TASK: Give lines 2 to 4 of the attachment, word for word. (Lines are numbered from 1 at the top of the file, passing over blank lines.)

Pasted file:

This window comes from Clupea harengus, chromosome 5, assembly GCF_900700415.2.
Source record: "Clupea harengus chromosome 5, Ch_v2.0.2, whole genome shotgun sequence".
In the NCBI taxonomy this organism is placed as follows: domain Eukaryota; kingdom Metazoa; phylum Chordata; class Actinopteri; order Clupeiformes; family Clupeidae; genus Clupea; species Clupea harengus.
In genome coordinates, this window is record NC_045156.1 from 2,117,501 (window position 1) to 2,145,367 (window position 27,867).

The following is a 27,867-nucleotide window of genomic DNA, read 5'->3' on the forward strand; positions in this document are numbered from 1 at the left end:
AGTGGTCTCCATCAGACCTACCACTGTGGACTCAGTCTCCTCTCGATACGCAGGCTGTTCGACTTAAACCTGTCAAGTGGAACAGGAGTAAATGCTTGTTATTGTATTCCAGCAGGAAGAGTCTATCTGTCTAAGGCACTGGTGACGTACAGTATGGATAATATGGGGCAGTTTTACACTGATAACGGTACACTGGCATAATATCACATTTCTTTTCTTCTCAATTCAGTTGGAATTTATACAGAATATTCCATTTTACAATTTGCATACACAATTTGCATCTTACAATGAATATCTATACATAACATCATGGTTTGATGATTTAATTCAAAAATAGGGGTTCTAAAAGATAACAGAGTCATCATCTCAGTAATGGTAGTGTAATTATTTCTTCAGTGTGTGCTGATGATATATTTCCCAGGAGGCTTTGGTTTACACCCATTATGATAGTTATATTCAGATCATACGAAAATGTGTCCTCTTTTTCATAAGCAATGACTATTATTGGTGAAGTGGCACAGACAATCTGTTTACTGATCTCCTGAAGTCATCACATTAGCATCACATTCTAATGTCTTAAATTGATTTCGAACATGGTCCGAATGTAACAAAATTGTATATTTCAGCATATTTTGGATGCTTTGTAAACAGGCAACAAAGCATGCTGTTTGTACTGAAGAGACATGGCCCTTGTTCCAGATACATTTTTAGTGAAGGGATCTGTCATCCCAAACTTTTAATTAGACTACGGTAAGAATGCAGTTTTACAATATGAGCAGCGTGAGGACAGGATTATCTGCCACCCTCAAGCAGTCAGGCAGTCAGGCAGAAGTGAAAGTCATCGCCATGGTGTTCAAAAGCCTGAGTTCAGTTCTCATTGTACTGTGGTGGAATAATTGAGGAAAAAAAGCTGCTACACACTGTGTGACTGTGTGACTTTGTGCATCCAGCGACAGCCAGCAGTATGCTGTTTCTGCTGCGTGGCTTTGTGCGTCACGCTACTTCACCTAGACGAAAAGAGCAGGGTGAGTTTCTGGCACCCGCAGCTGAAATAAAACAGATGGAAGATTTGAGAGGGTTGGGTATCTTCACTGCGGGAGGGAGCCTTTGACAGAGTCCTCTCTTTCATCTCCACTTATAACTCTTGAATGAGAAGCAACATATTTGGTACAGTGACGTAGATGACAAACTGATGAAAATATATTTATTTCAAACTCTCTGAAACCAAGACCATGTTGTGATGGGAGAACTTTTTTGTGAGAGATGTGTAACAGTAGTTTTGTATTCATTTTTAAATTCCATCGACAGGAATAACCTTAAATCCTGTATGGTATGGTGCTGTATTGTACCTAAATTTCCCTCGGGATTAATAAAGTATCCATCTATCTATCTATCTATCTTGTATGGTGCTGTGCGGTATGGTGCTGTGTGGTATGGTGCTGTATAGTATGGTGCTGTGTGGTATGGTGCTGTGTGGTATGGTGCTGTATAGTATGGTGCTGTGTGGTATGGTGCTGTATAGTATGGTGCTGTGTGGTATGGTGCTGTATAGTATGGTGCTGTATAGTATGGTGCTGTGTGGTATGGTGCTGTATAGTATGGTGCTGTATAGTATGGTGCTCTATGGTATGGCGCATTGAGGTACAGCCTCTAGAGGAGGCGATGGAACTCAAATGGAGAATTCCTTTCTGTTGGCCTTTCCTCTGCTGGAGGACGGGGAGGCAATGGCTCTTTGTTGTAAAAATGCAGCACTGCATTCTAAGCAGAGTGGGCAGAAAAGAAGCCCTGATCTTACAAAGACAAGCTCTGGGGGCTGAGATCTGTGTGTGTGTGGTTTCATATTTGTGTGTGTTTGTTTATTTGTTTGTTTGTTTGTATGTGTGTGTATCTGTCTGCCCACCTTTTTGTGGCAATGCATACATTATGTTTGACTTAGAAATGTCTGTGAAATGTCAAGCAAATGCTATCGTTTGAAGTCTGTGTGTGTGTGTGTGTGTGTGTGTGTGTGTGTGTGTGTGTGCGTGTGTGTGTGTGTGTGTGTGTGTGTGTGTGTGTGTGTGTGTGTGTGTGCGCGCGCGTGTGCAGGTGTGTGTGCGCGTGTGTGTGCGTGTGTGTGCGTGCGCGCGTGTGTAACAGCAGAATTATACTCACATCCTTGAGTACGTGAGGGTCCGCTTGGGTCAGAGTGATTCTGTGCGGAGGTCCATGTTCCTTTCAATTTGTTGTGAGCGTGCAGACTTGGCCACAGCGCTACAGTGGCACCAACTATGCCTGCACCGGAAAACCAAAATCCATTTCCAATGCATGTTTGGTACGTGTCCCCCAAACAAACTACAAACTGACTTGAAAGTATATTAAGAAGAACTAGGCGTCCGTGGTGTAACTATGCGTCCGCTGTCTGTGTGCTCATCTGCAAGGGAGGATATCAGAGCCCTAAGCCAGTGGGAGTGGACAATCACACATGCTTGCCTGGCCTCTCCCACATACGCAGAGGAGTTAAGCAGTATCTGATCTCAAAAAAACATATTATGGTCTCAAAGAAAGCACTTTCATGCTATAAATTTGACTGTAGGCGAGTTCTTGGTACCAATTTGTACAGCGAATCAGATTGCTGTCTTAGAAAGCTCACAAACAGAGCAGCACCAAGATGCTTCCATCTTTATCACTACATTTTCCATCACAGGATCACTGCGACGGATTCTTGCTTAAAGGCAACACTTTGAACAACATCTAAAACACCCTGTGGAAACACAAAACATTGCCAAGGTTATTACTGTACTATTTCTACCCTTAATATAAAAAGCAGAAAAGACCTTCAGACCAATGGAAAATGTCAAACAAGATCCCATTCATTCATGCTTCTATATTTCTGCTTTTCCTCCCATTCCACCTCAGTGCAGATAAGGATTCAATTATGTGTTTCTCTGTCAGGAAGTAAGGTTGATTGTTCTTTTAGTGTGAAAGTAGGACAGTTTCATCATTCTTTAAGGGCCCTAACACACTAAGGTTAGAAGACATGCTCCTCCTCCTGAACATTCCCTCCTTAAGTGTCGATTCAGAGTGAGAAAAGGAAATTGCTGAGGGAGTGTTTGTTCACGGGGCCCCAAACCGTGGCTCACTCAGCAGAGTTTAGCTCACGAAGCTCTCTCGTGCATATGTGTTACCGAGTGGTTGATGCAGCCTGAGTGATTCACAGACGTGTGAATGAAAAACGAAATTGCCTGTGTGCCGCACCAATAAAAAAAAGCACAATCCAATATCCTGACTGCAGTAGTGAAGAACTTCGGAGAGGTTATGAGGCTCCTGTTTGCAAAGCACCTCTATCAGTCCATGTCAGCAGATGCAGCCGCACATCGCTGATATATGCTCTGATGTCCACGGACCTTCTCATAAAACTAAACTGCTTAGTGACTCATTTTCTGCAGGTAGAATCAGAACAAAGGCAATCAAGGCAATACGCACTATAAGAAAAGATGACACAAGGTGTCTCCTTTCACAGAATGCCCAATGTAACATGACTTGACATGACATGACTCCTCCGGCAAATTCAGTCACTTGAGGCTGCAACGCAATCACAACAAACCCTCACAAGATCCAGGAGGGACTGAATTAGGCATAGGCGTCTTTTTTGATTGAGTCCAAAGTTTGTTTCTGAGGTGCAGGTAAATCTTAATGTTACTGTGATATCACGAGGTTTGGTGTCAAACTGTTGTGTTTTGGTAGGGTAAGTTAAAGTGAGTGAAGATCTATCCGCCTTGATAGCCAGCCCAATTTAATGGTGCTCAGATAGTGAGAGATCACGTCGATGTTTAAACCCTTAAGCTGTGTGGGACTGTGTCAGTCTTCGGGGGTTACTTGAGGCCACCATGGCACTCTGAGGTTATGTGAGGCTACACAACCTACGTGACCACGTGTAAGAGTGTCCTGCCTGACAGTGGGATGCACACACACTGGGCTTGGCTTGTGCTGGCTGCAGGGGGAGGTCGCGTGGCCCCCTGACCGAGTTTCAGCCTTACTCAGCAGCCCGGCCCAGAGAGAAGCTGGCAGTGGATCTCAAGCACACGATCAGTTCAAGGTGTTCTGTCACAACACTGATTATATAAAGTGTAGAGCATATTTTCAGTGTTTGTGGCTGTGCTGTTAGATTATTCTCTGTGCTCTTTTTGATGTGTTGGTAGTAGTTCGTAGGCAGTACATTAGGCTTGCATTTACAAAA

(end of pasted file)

Source record: "Clupea harengus chromosome 5, Ch_v2.0.2, whole genome shotgun sequence".
In the NCBI taxonomy this organism is placed as follows: domain Eukaryota; kingdom Metazoa; phylum Chordata; class Actinopteri; order Clupeiformes; family Clupeidae; genus Clupea; species Clupea harengus.
In genome coordinates, this window is record NC_045156.1 from 2,117,501 (window position 1) to 2,145,367 (window position 27,867).